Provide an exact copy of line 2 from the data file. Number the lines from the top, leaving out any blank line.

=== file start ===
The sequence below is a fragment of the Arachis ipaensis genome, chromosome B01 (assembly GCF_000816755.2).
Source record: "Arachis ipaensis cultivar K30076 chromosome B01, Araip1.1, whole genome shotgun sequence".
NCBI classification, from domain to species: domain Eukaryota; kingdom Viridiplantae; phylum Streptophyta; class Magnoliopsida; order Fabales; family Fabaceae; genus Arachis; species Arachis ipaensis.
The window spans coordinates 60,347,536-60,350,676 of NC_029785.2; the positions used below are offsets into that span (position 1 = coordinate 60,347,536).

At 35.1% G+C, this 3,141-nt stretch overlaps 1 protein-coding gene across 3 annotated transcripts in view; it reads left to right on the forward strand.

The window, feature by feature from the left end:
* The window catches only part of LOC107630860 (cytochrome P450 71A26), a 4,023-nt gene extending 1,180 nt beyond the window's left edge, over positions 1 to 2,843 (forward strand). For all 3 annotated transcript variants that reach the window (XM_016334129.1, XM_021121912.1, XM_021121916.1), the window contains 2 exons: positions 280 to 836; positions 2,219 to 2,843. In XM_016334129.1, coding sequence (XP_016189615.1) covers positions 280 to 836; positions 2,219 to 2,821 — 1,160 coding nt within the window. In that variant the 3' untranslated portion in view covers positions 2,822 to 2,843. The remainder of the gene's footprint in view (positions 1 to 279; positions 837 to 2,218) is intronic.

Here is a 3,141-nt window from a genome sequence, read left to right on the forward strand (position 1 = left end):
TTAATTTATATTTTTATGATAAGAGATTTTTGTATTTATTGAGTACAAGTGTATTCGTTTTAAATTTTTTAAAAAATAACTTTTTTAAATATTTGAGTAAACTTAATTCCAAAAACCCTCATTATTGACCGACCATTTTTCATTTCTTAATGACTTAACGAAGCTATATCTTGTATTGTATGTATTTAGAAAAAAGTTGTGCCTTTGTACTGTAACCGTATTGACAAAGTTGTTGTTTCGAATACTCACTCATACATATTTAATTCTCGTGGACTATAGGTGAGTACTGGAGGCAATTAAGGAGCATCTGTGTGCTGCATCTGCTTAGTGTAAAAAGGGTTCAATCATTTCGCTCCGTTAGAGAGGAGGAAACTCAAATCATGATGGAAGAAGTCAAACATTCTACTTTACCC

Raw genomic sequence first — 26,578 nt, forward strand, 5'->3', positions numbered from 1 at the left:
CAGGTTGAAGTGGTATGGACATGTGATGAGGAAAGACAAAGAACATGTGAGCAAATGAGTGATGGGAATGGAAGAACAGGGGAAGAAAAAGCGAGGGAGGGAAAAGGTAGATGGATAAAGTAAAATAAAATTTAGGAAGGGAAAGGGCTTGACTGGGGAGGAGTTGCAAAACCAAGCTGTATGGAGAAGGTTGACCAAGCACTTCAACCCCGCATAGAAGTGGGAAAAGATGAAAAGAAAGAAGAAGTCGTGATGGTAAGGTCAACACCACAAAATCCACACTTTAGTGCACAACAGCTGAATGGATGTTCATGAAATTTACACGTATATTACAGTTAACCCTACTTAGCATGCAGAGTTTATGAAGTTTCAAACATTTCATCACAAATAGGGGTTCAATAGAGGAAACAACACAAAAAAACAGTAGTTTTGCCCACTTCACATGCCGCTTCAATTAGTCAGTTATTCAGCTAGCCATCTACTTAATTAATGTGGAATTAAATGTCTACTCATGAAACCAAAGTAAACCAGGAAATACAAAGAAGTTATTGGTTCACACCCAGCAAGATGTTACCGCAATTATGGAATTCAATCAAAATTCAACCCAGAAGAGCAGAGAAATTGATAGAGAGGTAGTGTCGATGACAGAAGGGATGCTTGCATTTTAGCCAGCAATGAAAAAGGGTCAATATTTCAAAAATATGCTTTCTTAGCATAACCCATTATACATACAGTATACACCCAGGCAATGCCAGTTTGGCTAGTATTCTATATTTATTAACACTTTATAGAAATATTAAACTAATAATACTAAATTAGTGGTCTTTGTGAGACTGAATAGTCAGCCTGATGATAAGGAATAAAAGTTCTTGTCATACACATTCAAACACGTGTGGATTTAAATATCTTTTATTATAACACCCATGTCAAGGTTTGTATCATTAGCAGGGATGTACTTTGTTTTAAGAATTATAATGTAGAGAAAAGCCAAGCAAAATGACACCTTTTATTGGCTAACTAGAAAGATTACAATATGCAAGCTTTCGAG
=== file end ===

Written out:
Source record: "Arachis ipaensis cultivar K30076 chromosome B01, Araip1.1, whole genome shotgun sequence".